Martina Navratilova is doing “OK” after being diagnosed with throat cancer and breast cancer.
“I’ve gone through a very difficult year but now I’m OK,” the 18-time Grand Slam singles champion and member of the International Tennis Hall of Fame said at the Italian Open on Sunday after receiving the “Racchetta d’Oro” (Golden Racket) award for her contributions to the sport.
The 66-year-old Navratilova said in January that her prognosis was good and that she was going to start treatment that month. She said then that she noticed an enlarged lymph node in her neck while attending the season-ending WTA Finals in Fort Worth, Texas, in November, and a biopsy showed early stage throat cancer.
While Navratilova was undergoing tests on her throat, she said, the unrelated, early stage breast cancer was discovered.
Navratilova returned to her work as a TV analyst at Tennis Channel in March, when in an interview with TalkTV’s Piers Morgan, she said she was told by doctors that, “as far as they know, I’m cancer-free,” and she should be “good to go” after some additional radiation treatment.
Navratilova made her acceptance speech in Italian to the Campo Centrale crowd.
“Tennis gave me a surprising life for which I am very grateful,” she said. “I always tried to give something back when I played, and also in retirement.”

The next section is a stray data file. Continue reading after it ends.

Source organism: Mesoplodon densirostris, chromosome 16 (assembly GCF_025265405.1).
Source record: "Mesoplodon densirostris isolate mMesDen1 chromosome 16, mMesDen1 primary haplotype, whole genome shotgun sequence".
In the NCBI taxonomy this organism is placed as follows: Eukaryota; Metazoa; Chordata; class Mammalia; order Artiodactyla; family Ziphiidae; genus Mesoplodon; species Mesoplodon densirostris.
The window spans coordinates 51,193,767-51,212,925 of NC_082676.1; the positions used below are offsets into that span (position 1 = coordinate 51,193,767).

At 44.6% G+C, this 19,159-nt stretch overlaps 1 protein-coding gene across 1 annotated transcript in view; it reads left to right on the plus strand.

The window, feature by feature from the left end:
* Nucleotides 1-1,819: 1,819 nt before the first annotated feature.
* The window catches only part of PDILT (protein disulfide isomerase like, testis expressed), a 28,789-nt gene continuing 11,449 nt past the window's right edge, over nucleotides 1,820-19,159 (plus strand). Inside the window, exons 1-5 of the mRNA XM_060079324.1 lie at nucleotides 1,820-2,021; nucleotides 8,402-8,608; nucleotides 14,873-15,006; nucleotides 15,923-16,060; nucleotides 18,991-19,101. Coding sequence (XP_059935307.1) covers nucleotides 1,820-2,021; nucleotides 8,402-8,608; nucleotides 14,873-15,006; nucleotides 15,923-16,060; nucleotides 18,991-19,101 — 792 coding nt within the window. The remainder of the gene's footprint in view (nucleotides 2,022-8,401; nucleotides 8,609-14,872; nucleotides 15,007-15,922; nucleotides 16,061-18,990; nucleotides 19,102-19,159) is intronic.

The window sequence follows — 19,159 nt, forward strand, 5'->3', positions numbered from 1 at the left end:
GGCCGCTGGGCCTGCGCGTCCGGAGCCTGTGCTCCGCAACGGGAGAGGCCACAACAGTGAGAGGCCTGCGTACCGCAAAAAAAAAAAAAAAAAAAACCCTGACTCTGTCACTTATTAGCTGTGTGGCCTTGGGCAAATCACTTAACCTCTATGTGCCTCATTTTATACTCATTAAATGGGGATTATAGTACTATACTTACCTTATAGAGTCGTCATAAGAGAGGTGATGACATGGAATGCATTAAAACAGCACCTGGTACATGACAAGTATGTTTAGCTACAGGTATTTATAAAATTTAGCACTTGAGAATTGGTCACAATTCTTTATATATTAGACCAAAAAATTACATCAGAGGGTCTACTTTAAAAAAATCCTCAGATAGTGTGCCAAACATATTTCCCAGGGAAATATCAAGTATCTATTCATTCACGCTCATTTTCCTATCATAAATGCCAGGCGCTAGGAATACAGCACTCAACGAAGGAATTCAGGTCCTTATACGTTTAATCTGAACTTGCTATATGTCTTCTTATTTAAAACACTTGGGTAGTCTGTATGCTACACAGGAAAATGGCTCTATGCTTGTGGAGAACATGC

Navratilova was a four-time runner-up in singles at the Foro Italico and a three-time champion in doubles — with her last Rome title coming in 2003 with partner Svetlana Kuznetsova at the age of 46.
She won 59 Grand Slam titles overall, including 31 in women’s doubles and 10 in mixed doubles. The last was a mixed doubles championship with Bob Bryan at the 2006 U.S. Open, a month shy of her 50th birthday.
Navratilova originally retired in 1994, after a record 167 singles titles and 331 weeks at No. 1 in the WTA rankings. She returned to the tour to play doubles in 2000 and occasionally competed in singles, too.
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